Recognition is about Honesty–Justice is about Remorse
By George Aghjayan
As acceptance of the historical fact of the Armenian genocide becomes prevalent in Turkish society–there has been a similar movement to label such acknowledgemen’s as extraordinary. Some–such as David Phillips and other members of TARC–go so far as to take credit for the movement–as if the last 5 years of rapid change in the Armenian struggle for justice can be viewed separately from the previous 85 years or the Armenian Cause separately from a growing human rights movement in Turkey.
So often–we characterize Turkish denial as born from ignorance–when in fact it is born from a common agenda with the perpetrators of the crime. In that context–acknowledgement of the Armenian genocide–whether by a Turkish citizen or by a United States President–is about honesty regarding the facts of history. Those that deny are dishonest and ill-suited as a party to dialogue. While we can acknowledge the extraordinary bravery of those who risk criminal prosecution and imprisonment to acknowledge the Armenian genocide within the Republic of Turkey–we must not confuse this as a triumph of the Armenian Cause. Instead–we must recognize it for what it is–simple honesty.
Acknowledgement is the ticket to the table of reconciliation–nothing more. Justice is the necessary next stage as it indicates not only an acknowledgement–but also an understanding of the magnitude and wrongness of the crime–as well as a sense of remorse.
Recognition of a crime is not enough to show an acceptance for it being wrong. In fact–recognizing the crime committed and the gains obtained without penalty encourages similar criminal acts. Thus–we can begin to understand why justice for the Armenian genocide has relevance today and extends beyond the Armenian community.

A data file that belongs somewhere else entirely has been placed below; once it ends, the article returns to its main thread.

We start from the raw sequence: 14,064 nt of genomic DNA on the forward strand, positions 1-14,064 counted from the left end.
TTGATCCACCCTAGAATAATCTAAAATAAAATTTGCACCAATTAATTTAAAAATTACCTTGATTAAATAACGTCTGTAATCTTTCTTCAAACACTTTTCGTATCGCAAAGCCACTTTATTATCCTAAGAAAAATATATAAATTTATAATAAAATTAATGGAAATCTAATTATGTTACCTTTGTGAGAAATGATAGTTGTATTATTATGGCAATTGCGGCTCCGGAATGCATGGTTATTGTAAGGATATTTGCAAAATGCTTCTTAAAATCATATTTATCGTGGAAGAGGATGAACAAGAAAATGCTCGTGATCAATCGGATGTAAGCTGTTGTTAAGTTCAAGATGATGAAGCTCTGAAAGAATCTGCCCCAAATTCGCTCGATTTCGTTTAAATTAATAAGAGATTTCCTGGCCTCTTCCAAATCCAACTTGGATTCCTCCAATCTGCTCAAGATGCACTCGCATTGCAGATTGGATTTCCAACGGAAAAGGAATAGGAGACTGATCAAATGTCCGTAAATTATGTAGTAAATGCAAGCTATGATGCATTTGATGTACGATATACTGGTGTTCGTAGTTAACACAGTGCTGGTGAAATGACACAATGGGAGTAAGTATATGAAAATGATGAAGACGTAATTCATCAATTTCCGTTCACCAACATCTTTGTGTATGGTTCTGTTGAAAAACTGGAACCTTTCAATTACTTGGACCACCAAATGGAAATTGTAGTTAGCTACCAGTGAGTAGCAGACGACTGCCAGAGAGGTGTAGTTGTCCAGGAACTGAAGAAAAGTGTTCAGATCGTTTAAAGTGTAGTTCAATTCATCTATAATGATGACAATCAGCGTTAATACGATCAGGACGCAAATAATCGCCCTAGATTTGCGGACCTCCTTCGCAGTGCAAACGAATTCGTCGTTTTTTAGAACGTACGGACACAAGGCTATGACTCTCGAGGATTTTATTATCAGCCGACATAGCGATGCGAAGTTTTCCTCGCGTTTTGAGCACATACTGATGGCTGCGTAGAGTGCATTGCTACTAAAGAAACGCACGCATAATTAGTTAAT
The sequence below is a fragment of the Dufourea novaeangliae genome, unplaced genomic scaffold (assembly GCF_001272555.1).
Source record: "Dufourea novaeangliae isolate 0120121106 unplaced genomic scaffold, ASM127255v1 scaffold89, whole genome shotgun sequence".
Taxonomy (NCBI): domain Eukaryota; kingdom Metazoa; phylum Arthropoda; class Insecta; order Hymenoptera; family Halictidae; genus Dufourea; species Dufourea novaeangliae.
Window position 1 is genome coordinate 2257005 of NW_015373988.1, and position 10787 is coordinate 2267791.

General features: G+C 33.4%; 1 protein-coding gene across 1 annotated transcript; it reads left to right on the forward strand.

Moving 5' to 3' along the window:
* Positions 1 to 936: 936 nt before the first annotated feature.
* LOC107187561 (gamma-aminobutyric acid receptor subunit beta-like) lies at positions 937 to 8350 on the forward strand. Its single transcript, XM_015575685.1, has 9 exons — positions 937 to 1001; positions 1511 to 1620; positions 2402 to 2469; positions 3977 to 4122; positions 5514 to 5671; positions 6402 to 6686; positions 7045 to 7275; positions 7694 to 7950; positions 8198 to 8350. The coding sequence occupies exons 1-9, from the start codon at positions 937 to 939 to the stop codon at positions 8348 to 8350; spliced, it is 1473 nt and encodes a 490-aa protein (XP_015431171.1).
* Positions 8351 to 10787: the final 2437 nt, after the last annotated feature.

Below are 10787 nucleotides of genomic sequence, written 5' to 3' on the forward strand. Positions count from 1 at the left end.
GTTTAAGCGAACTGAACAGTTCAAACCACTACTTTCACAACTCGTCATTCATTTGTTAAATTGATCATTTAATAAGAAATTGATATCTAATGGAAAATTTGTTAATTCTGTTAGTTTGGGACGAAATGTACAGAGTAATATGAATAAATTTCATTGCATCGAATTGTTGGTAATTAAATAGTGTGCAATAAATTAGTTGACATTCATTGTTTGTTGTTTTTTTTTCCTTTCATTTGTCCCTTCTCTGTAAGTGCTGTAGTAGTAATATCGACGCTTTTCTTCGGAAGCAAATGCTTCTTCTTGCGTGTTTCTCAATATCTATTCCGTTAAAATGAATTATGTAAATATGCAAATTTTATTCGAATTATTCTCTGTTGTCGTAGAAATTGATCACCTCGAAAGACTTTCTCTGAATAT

Over the course of events this year commemorating the 90th anniversary of the Armenian genocide–it was continually mentioned that recognition was necessary so that genocide would not happen again. This claim makes little sense as stated. Recognition without justice will guarantee genocide will happen again.
There are a number of argumen’s against justice being presented by some in the community–beyond the ignominious ICTJ report of TARC. The reason for such views depends on the source. There are those that simply adhere to the agenda of the US State Department–others are nave–while still others overlook the needs of humanity for their own selfish interests.
Regardless of the reason for the challenge–those who fully understand the necessity for justice must respond. The following are argumen’s being presented along with what I feel are appropriate responses. They are not meant to be exhaustive–but they do represent my feelings on the matter.
"I do not want money nor do I plan on living on any land that is returned to the Armenia’s." This argument has two very different aspects to it. In the first case–one may feel this way because the crime of the Armenian genocide is so great that no money or land can truly compensate for the loss. While it is true that there can be no perfect compensation for the loss the Armenian people suffered–a loss so great that this small article cannot begin to expose–this should not preclude any justice. My explanation above should suffice as justification for more than just acknowledgement of the crime. We would not accept acknowledgement alone for the smallest of crimes–why then should we accept it for the greatest crime against humanity–genocide.